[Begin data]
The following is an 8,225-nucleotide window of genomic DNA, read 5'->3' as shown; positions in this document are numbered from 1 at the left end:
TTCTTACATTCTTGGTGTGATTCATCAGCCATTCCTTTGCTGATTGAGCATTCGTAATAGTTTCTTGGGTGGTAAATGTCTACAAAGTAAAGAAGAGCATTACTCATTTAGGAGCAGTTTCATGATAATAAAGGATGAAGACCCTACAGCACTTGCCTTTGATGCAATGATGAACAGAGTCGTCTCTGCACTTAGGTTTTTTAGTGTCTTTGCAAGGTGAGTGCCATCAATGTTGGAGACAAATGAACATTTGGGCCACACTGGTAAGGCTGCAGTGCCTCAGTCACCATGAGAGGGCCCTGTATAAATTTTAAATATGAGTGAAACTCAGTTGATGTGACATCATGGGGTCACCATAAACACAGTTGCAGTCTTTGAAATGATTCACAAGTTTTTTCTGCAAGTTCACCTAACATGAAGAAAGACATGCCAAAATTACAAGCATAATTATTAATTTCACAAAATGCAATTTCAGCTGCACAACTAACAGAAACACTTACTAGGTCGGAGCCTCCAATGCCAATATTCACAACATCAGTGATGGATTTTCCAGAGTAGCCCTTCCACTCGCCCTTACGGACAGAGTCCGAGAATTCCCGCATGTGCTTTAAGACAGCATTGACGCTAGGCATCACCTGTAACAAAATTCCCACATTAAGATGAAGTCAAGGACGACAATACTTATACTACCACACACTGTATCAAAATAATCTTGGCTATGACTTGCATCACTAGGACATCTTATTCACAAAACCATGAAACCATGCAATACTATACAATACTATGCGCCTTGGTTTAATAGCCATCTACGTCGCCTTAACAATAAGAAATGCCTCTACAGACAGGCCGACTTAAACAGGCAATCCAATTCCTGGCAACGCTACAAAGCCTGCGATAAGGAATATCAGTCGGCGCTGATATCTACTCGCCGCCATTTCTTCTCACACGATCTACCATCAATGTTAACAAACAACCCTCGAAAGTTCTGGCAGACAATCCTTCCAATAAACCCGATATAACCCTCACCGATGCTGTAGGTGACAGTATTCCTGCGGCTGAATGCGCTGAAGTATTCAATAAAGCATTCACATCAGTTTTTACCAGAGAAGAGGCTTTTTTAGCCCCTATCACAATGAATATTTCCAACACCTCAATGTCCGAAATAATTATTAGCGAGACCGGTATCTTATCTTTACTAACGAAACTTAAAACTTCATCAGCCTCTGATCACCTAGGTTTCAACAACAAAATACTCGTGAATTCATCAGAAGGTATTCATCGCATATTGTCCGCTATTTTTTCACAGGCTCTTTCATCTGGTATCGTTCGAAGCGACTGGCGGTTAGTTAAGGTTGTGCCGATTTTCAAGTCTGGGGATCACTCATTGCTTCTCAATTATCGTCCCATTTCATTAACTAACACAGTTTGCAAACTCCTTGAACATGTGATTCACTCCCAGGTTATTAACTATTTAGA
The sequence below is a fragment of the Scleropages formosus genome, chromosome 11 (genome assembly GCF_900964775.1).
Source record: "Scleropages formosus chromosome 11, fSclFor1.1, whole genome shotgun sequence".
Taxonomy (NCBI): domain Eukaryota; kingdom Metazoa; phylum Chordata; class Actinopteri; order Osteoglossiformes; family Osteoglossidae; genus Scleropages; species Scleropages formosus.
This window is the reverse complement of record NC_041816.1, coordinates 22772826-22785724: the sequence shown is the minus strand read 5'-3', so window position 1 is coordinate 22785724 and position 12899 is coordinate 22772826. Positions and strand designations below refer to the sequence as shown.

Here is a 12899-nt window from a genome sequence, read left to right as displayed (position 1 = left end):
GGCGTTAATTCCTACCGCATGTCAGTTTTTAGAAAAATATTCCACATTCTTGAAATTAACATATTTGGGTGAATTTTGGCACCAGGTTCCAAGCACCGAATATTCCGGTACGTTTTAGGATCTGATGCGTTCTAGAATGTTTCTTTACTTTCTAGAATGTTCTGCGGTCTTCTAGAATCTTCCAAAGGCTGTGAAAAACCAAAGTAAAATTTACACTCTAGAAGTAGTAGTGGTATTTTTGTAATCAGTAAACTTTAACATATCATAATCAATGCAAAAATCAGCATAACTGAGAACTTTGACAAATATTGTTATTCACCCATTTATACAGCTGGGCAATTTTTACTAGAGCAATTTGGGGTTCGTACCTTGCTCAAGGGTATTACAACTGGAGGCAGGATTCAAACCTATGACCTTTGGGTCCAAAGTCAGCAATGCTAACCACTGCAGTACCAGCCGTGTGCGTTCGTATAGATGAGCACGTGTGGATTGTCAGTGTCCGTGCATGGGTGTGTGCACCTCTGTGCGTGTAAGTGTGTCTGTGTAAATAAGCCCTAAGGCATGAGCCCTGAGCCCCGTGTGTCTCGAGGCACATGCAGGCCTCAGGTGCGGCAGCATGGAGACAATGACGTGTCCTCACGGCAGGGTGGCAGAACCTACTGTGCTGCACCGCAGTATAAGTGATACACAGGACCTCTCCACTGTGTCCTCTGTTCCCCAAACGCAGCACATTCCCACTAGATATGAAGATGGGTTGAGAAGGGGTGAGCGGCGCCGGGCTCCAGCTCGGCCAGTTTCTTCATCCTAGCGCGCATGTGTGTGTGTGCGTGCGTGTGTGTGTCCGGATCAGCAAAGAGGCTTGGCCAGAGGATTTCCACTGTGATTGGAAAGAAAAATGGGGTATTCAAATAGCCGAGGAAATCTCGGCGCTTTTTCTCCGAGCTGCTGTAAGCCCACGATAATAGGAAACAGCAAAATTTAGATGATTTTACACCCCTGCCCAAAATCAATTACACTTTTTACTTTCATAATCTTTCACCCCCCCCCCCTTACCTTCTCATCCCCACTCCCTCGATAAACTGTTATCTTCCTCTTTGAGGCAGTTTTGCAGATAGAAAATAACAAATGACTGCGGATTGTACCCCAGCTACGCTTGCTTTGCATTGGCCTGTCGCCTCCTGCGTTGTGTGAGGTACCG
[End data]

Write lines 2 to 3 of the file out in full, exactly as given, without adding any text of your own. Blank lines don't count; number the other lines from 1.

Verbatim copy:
TTCTTACATTCTTGGTGTGATTCATCAGCCATTCCTTTGCTGATTGAGCATTCGTAATAGTTTCTTGGGTGGTAAATGTCTACAAAGTAAAGAAGAGCATTACTCATTTAGGAGCAGTTTCATGATAATAAAGGATGAAGACCCTACAGCACTTGCCTTTGATGCAATGATGAACAGAGTCGTCTCTGCACTTAGGTTTTTTAGTGTCTTTGCAAGGTGAGTGCCATCAATGTTGGAGACAAATGAACATTTGGGCCACACTGGTAAGGCTGCAGTGCCTCAGTCACCATGAGAGGGCCCTGTATAAATTTTAAATATGAGTGAAACTCAGTTGATGTGACATCATGGGGTCACCATAAACACAGTTGCAGTCTTTGAAATGATTCACAAGTTTTTTCTGCAAGTTCACCTAACATGAAGAAAGACATGCCAAAATTACAAGCATAATTATTAATTTCACAAAATGCAATTTCAGCTGCACAACTAACAGAAACACTTACTAGGTCGGAGCCTCCAATGCCAATATTCACAACATCAGTGATGGATTTTCCAGAGTAGCCCTTCCACTCGCCCTTACGGACAGAGTCCGAGAATTCCCGCATGTGCTTTAAGACAGCATTGACGCTAGGCATCACCTGTAACAAAATTCCCACATTAAGATGAAGTCAAGGACGACAATACTTATACTACCACACACTGTATCAAAATAATCTTGGCTATGACTTGCATCACTAGGACATCTTATTCACAAAACCATGAAACCATGCAATACTATACAATACTATGCGCCTTGGTTTAATAGCCATCTACGTCGCCTTAACAATAAGAAATGCCTCTACAGACAGGCCGACTTAAACAGGCAATCCAATTCCTGGCAACGCTACAAAGCCTGCGATAAGGAATATCAGTCGGCGCTGATATCTACTCGCCGCCATTTCTTCTCACACGATCTACCATCAATGTTAACAAACAACCCTCGAAAGTTCTGGCAGACAATCCTTCCAATAAACCCGATATAACCCTCACCGATGCTGTAGGTGACAGTATTCCTGCGGCTGAATGCGCTGAAGTATTCAATAAAGCATTCACATCAGTTTTTACCAGAGAAGAGGCTTTTTTAGCCCCTATCACAATGAATATTTCCAACACCTCAATGTCCGAAATAATTATTAGCGAGACCGGTATCTTATCTTTACTAACGAAACTTAAAACTTCATCAGCCTCTGATCACCTAGGTTTCAACAACAAAATACTCGTGAATTCATCAGAAGGTATTCATCGCATATTGTCCGCTATTTTTTCACAGGCTCTTTCATCTGGTATCGTTCGAAGCGACTGGCGGTTAGTTAAGGTTGTGCCGATTTTCAAGTCTGGGGATCACTCATTGCTTCTCAATTATCGTCCCATTTCATTAACTAACACAGTTTGCAAACTCCTTGAACATGTGATTCACTCCCAGGTTATTAACTATTTAGA
The sequence below is a fragment of the Scleropages formosus genome, chromosome 11 (genome assembly GCF_900964775.1).